Boston University’s Community Service Center is holding its second Global Days of Service installment this weekend, along with events throughout the month, in a hybrid format following its first virtual event last year.
GDS is an annual community service event where alumni, faculty and students are given opportunities to volunteer their time remotely or in person. A similar Fall Days of Service event runs on select days in the Fall semester.
“We’ve really strived to find some alternative approaches,” said Orpheo Speer, director of the CSC.
Potential opportunities include food and clothing donations for low-income communities and those experiencing homelessness, among other virtual activities. Limited in-person volunteer opportunities are also available, if they are deemed COVID-19 safe, and participants may submit hours from independent volunteering outside of the event.
Speer said some long-term community partners the CSC has worked with in the past were unable to work with BU student volunteers this year.
“With the financial times of going through a year of dealing with COVID, their resources might be a little bit more extended,” he said, “and therefore not have the same ability to work with us or provide a space for some opportunities where our volunteers might be able to engage.”
College of Arts and Sciences senior Shruti Kumta, a program manager for Community Partnerships and Days of Service, wrote in an email the CSC office made an effort to find opportunities for volunteers.
“For both Days of Service this year, we tried to be creative, conscientious, and adaptable in planning the opportunities we offered to students,” she wrote.
Kumta noted the CSC’s goals this year were to continue engaging students with issues that are important to members of the community as well as “provide BU students with safe opportunities to connect with each other and Boston while learning to serve, even if [Learn from Anywhere].”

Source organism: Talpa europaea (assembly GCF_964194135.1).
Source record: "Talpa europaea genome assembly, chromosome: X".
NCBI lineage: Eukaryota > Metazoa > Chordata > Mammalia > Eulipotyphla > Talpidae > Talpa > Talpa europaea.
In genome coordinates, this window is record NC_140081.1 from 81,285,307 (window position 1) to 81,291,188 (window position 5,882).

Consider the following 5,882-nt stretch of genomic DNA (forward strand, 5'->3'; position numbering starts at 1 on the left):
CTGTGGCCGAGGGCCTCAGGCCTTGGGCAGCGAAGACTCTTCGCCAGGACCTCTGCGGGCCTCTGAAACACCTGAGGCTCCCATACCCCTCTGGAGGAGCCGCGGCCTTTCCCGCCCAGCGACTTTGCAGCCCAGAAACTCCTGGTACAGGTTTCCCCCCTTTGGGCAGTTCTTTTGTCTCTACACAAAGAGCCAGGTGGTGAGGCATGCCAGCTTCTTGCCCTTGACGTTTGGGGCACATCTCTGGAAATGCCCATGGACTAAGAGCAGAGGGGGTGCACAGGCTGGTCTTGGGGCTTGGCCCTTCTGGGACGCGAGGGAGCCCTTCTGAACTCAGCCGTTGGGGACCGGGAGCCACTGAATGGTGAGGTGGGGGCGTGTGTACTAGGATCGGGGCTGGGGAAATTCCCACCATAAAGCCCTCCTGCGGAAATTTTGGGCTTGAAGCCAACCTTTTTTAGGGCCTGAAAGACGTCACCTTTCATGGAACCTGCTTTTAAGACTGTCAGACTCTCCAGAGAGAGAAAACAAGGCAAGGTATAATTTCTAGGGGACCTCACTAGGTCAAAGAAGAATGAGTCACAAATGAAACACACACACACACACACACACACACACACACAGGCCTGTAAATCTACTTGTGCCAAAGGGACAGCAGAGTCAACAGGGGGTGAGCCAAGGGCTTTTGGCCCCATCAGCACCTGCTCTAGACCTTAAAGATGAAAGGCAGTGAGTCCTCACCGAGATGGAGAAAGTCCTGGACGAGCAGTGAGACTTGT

Sargent College of Health and Rehabilitation Sciences junior Andrew Kwon, also a program manager for Community Partnerships and Days of Service, wrote in an email the event traditionally involved assigning students to work in person around Boston.
“With the pandemic, [Kumta] and I had to change the structure of FDS and GDS,” Kwon wrote, “because of the fact that it would be dangerous to send students during these times, both for the students and community partners.”
Assistant Director of Alumni Programs and Events at BU Maggie Regan worked to coordinate with alumni worldwide to find volunteer opportunities.
“The [Office of Development and Alumni Relations] comes up with the opportunities,” Regan said, “so we are the ones who do the research to find different opportunities that are available.”
Normally, Regan said, the office would offer some online volunteer opportunities, but turnout was typically greater for in-person events. When the pandemic had just begun last year, they switched the GDS to a remote format that still had a large impact.
“We had 131 projects last year, 960 volunteers and we were present in 71 cities,” Regan said. “So, we still do get a decent amount of people.”
However, Regan noted that changes caused by the pandemic have pushed the office to explore volunteering activities they previously would not have.
“We’re sort of discovering all these new opportunities that we possibly wouldn’t have looked into in the past,” Regan said, “because we were more focused on an in-person model.”
Regan cited 37 volunteering opportunities the Office of Development and Alumni Relations is promoting this year. Typically, the office chooses opportunities to promote based on their own research, but alumni can offer ideas for BU to look into as well.
“We had somebody in Nepal submit a site, we had a woman in Hawaii submit a site,” Regan said. “People are almost hungry to help their own personal communities.”
One alumna who submitted a site was Julie Okamura, who graduated from Sargent in 1991.
Okamura has submitted two volunteer sites to be promoted by the alumni office for GDS. In 2019, Okamura said she was involved with a dance project for children who have cerebral palsy in Hawaii where she lives. This year, she started an exercise group for seniors.
“Whether you’re doing it virtually or in person, or like me independent and just putting it in,” she said, “you feel like you’re contributing and that the school is recognizing it.”